Saturday, June 13, 2015

'Most Horrible Crime' committed in Conecuh County on June 23, 1915


John Salter and Robert Watkins Commit Most Horrible Crime Wednesday Night, June 23

Two men, John Salter and Robert Watkins, on Saturday afternoon made full confession of the brutal murder of Mrs. Martha Lassiter, the attempted murder of Wiley House and the robbery and burning of Mr. House’s home, three capital offenses committed at the same time on last Wednesday night.

A web of very strong circumstantial evidence have been woven about the two men by the vigilance of the sheriff’s department and many interested citizens connecting them with the crime and when confronted with the facts they made full confession.

The two men had just completed a two-year term at Banner mines for burglary and arrived here on Tuesday night on train No. 3. At an early hour the following morning they started for Mr. House’s home, having previously learned that Mr. House had a large sum of money on his premises. They remained about his premises until dark when they ventured up to his house finding him on the front porch reading a paper by lamp light.

Approaching him they asked for a drink of water and were directed to the well. He gave no heed to their presence as it was not uncommon for Negroes unknown to him to come to his home for some purpose or other. Suddenly they appeared in front of him with a pistol thrust into his face with a firm demand for his money or his life.

At this juncture Mrs. Martha Lassiter, housekeeper for Mr. House, appeared at the door. One of them seized her and her screams caused the other to shoot her, the bullet passing through the neck. With blood streaming from the wound she was forced to open a trunk and gave them what money she had, about $150.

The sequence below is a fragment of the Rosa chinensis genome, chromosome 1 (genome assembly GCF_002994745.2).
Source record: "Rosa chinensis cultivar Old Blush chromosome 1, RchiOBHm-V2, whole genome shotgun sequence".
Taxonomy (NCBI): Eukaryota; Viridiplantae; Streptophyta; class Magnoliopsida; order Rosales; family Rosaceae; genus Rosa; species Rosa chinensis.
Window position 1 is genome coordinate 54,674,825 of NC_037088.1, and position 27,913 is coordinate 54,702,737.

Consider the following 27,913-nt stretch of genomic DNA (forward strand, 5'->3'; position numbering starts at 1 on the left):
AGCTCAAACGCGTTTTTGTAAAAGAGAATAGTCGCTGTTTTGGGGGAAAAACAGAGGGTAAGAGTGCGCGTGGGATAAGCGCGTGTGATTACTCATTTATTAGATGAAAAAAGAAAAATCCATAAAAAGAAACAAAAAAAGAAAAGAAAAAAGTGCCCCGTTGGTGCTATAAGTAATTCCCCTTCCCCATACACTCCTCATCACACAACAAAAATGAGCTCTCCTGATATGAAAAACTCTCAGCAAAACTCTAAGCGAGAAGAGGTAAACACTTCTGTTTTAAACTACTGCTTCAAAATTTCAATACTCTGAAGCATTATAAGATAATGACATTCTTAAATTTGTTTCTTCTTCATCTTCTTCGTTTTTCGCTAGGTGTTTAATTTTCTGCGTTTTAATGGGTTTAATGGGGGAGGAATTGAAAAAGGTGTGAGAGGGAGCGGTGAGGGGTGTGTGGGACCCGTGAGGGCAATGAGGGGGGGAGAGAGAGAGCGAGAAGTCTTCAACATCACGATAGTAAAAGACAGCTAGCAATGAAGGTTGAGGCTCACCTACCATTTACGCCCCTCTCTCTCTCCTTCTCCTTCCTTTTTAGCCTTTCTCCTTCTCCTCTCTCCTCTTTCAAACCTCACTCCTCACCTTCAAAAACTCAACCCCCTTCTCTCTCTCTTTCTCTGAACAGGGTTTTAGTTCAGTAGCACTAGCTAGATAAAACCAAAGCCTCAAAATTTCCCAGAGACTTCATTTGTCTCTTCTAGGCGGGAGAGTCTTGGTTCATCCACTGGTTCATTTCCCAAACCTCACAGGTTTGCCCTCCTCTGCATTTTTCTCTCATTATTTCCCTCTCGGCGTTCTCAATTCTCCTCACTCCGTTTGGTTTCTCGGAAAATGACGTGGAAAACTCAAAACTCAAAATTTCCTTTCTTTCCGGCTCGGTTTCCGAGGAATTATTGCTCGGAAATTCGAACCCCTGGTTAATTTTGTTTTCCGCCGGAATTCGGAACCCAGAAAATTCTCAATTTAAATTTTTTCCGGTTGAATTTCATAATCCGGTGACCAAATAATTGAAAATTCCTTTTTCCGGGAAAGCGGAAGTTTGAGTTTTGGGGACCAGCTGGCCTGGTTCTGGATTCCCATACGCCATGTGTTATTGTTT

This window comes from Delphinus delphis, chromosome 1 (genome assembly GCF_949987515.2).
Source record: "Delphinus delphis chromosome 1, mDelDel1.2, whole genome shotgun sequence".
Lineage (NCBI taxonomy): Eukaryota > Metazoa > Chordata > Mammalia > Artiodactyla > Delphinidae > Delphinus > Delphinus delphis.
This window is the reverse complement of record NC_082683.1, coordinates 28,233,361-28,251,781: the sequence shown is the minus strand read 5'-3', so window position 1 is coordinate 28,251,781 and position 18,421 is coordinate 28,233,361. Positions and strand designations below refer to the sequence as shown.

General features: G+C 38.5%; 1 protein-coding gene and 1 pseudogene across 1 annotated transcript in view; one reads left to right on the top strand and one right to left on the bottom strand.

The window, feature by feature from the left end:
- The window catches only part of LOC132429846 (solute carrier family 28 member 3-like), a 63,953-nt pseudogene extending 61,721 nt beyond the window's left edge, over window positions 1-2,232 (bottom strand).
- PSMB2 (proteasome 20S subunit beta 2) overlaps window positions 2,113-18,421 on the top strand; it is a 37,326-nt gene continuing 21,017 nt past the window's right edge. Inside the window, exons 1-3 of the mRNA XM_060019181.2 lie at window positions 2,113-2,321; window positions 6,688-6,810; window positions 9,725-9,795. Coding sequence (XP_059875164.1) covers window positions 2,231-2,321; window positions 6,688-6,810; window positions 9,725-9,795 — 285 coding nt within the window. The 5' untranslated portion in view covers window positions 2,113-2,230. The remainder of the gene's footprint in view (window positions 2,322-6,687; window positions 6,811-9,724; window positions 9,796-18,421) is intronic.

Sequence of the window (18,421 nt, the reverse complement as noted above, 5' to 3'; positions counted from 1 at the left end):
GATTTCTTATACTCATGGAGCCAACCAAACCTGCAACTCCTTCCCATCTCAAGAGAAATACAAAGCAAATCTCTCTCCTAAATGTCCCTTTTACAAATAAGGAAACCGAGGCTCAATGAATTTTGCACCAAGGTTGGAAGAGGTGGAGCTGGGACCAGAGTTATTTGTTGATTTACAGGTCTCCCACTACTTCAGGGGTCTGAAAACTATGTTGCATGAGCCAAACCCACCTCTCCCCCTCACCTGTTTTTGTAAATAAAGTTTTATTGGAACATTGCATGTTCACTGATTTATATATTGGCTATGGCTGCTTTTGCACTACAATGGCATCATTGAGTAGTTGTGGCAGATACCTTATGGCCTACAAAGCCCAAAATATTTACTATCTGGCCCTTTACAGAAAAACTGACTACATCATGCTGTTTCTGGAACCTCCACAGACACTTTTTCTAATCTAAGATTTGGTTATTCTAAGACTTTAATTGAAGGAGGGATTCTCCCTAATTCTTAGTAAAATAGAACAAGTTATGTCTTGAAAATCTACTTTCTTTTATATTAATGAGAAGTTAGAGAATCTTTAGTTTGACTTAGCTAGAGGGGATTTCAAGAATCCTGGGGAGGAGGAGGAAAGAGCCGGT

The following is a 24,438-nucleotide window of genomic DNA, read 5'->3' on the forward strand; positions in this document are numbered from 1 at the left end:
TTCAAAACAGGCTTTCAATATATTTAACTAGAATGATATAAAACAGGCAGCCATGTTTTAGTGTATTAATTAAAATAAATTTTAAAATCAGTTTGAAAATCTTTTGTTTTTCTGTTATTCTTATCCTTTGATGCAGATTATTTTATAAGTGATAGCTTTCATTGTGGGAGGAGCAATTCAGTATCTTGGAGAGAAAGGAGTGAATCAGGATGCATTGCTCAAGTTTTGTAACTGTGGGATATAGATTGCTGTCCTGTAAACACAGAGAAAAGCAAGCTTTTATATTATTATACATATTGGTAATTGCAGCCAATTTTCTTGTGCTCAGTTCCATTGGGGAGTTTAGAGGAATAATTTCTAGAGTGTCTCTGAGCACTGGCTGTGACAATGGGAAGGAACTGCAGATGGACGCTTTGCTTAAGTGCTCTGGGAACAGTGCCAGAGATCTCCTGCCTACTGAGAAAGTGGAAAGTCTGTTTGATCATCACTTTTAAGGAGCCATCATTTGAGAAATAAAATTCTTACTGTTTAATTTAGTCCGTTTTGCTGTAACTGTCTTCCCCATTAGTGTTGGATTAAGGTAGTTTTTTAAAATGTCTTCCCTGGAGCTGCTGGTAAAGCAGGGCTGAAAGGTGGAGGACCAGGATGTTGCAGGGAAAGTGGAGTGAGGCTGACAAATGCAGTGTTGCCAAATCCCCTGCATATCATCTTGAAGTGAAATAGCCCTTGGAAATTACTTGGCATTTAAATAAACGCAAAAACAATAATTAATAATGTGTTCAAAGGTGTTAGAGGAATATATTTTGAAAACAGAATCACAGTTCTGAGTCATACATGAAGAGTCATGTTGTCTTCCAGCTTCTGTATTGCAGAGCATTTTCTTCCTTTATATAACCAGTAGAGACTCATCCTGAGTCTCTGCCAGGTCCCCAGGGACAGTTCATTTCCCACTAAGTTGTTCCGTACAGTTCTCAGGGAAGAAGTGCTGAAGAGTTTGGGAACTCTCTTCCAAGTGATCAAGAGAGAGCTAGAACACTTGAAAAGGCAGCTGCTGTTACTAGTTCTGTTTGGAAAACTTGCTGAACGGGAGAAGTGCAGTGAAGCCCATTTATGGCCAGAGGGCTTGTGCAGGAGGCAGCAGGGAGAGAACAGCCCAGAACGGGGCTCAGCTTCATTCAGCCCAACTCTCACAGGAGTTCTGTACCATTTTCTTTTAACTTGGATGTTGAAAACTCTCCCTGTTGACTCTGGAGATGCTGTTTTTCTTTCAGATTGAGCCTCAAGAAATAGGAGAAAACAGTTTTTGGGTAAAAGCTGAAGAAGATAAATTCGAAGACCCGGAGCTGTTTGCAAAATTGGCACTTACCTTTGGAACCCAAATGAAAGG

They then forced Mr. House into the room and he gave them all he had, $130. Demanding a “chest” of money which they said they heard he had, and being informed that there was no chest – that they had no money – one of them placed the muzzle of the pistol to his temple and he caught their hand pulling it down and the bullet passed through beneath the cheek bone and he fell to the floor. They then went in pursuit of Mrs. Lassiter whom they found outside the front gate.

One or two shots dropped her to the ground dead. They pulled her body into the house, and discovering that Mr. House was not dead they stabbed him over the heart seven times with a knife. Pouring oil on beds and clothing they set fire to these and fled.

Very soon Mr. House regained consciousness and by almost super-human effort dragged the dead body of the woman from the burning building and reached a place of safety himself, almost exhausted from the loss of blood and excitement.

In the meantime the little daughter of the dead woman managed to escape through a rear window and fled in terror to the home of a near neighbor and gave the alarm. Nearby neighbors gathered quickly but the building was soon reduced to ashes.

The negroes discarded their blood-soaked garments about 100 yards from the house and made their escape. The next morning their track was taken up by several citizens and traced to the home of a negro in Evergreen and their arrest immediately followed. The signed confession of the two negros is substantially as stated above.

As a matter of precaution to guard the safety of the prisoners against any possible violence, Sheriff Williams with several deputies quietly took them from the jail on Saturday afternoon immediately their confession and conveyed them to the Montgomery County Jail, making the trip by automobile.

Mr. House is reported to be doing as well as could be expected. His wounds are healing rapidly and he will without an unexpected backset be able to attend to his usual business in a few days.

This was one of the foulest and most horrible crimes ever committed in this county, and a record of speedy justice rarely if ever equaled in this state will be meted out to the heartless assassins. Judge Gamble came down on Monday morning and arranged for a special term of Circuit Court to try them. The grand jury has been summoned and will meet here today and the trail of the prisoners is set for next Tuesday, July 6. As soon as indictments are returned the prisoners will be arraigned for trial.

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